When I heard of Baltimore state attorney Marilyn Mosby’s decision to prosecute the officers involved in the Freddie Gray killing, my heart swelled with pride and awe. I interpreted this bold move as an answer to the cries for justice against police brutality, and I said it was a victory.
I made this claim to my friend as I watched the news report on the television screen, and he said, “This is a victory, but people should be prosecuted if they kill someone. Areal victory would be Freddie Gray still living among us. Death and prosecution should never be all we want.”
I was immediately taken back to the talk I heard by Professor Angela Davis, a prolific philosopher, scholar and prison abolitionist.
“Police violence — racist violence — is part of an economy of violence… [we] can’t adequately address violence by pointing to individual officers and pointing to prosecution. What if Darren Wilson had been prosecuted? What difference would that have made?”
Michael Brown’s body was still left in the street for four hours. Tamir Rice still will not reach 15. Eric Garner’s children still do not have a father. Miriam Carey’s daughter still will not have her mother there for her fifth birthday. Aiyana Jones still won’t experience puberty. Killed at age 92, Kathryn Johnson still will not be able to die a natural death.
While accountability needs to happen, they are still dead, and no prison sentence will bring them back.
In “Women, Culture, and Politics,” Dr. Davis states, “Radical simply means grasping things at the root.” At the very root, violence is embedded in our culture. It is in the movies we watch. The video games we play. The language we speak. We even tell little girls that if a little boy is mean to her and hits her, he likes her.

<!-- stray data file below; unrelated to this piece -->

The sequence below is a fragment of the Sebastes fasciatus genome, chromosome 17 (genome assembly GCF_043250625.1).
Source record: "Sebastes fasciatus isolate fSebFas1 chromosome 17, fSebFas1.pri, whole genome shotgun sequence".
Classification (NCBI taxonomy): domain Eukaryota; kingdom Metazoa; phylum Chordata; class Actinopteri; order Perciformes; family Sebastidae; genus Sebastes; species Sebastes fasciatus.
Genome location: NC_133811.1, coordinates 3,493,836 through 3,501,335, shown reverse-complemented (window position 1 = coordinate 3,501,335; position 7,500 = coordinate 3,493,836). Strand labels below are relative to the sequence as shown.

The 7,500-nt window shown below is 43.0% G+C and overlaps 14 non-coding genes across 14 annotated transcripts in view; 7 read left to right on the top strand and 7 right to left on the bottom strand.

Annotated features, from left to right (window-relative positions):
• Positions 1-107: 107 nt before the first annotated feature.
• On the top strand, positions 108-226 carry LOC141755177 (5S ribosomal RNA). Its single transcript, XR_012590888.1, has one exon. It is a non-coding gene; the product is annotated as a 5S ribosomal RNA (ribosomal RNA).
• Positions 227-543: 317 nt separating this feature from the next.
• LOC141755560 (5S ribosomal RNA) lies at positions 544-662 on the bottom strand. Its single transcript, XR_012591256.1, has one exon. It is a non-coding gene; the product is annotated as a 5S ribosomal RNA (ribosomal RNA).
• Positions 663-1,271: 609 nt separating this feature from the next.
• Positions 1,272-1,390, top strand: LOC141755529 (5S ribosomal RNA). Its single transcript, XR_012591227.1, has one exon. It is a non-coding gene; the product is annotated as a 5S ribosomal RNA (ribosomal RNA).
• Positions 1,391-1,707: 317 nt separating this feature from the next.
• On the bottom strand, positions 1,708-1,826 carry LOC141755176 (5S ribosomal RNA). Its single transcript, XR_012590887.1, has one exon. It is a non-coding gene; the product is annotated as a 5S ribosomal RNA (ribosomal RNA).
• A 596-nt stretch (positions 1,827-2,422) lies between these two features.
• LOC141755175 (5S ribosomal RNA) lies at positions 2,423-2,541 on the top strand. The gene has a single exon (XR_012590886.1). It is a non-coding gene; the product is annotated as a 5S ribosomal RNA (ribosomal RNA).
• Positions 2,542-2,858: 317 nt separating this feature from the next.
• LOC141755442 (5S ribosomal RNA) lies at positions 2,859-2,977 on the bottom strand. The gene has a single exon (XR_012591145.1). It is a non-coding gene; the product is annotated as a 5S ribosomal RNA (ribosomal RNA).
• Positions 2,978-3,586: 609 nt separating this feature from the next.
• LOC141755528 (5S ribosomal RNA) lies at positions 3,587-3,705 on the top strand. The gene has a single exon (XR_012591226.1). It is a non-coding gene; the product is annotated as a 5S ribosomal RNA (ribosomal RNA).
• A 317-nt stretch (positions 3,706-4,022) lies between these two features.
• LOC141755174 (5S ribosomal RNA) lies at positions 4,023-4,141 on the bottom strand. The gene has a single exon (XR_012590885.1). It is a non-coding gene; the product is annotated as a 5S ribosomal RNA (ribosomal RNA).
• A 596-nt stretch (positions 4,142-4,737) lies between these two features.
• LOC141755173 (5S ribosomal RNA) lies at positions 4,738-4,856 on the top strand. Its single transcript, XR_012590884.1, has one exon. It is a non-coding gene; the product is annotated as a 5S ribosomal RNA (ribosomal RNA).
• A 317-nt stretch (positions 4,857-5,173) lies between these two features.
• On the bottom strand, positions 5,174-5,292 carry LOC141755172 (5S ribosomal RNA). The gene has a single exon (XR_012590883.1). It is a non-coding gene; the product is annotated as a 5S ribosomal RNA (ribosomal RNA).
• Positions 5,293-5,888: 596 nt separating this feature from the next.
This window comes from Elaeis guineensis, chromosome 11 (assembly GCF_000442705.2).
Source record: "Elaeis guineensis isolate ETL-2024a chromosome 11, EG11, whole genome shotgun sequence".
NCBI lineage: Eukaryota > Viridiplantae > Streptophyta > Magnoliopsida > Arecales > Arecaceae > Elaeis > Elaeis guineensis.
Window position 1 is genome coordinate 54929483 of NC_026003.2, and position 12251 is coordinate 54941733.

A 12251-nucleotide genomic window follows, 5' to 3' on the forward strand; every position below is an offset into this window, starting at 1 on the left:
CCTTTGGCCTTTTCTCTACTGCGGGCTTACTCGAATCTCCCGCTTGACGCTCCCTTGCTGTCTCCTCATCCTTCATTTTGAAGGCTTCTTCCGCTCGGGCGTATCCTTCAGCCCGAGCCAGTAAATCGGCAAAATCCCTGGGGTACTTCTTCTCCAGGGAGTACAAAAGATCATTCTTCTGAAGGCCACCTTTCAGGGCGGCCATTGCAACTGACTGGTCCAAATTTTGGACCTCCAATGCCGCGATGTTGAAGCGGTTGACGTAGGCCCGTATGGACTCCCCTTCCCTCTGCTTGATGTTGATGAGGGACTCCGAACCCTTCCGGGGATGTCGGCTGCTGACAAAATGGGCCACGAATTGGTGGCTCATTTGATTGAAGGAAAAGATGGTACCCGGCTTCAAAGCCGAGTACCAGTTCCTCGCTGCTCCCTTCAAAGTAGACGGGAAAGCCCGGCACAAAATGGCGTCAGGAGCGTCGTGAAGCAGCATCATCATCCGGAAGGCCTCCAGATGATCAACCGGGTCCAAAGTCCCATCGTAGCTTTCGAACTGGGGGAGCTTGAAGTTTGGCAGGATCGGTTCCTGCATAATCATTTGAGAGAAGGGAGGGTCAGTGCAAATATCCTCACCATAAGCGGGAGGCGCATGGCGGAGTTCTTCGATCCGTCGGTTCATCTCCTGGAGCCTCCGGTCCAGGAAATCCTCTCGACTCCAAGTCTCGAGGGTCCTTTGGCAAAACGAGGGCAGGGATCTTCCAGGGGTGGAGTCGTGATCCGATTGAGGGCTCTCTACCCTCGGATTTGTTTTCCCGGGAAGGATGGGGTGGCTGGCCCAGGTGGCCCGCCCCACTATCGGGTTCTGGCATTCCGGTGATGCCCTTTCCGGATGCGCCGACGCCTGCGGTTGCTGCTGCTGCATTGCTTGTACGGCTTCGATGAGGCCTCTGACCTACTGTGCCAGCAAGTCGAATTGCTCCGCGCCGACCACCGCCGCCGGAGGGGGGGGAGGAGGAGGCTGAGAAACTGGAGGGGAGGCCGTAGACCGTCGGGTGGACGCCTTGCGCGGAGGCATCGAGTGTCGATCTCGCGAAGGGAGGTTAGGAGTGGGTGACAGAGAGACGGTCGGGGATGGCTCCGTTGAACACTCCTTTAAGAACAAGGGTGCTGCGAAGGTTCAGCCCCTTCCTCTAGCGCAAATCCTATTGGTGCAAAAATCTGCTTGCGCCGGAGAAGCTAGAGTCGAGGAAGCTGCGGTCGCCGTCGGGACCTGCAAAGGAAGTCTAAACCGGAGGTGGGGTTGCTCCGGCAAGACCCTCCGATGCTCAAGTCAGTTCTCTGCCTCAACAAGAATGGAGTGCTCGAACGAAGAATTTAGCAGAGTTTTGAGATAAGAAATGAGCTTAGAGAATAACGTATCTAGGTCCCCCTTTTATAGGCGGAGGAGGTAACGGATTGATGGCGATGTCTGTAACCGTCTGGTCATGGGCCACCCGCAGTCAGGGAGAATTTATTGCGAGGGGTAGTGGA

The violence our culture produces is felt at all levels. In “Arrested Justice: Black Women, Violence, and America’s Prison Nation,” Beth Richie claims that Black women experience violence in the intimate household, from the community, from the media and from the state. Confronting just one of these sectors will not lead to the holistic liberation of Black women. It will aid in some sense, but full liberation takes the acknowledgment of all violence as a problem.
In a similar vein, demanding for the arrest of police officers who kill Black people is a great first step, but it should not be our end goal. We should not be satisfied with putting people in jail when at the end of the day there is still someone missing at birthdays, holidays and Saturday mornings. Our victory will be won when the violence ceases.
So, what does that look like? What does true liberation from violence really mean?
I don’t have an answer because I never knew that was an option. As a student in Davis’ course, I am being pushed to imagine what I want my own liberation to be. As a prison abolitionist, she knows that a world without prisons cannot exist in the state the world is in now. It will take a complete societal transformation, in addition to the disengagement of crime and punishment. She stated, we must demand what we really want through our activism, not just what we think we can get.
I want a world without state-sanctioned killings, not just police officers’ indictments. I want to be able to walk around at night without the the threat of imminent rape, not just the guarantee that my rapist will be prosecuted. I want healing from sexual abuse, not just a trial. I want to be able to imagine what the world would be without prisons because I have faith in the humanity of others. I have faith that the world can be better than this. I have faith that everyone can be taken care of, and given the option to live a life full of freedom.
I will acknowledge this victory of prosecution for now, but after this, I want more. I can only be fine with punishment for death for so long. Davis told me to imagine, and I am trying. I think everyone should do so, too.
I stand in solidarity with Prosecutor Mosby, and I admire her bravery and tenacity. But this lump in my throat tells me, I would rather have Freddie Gray still be alive.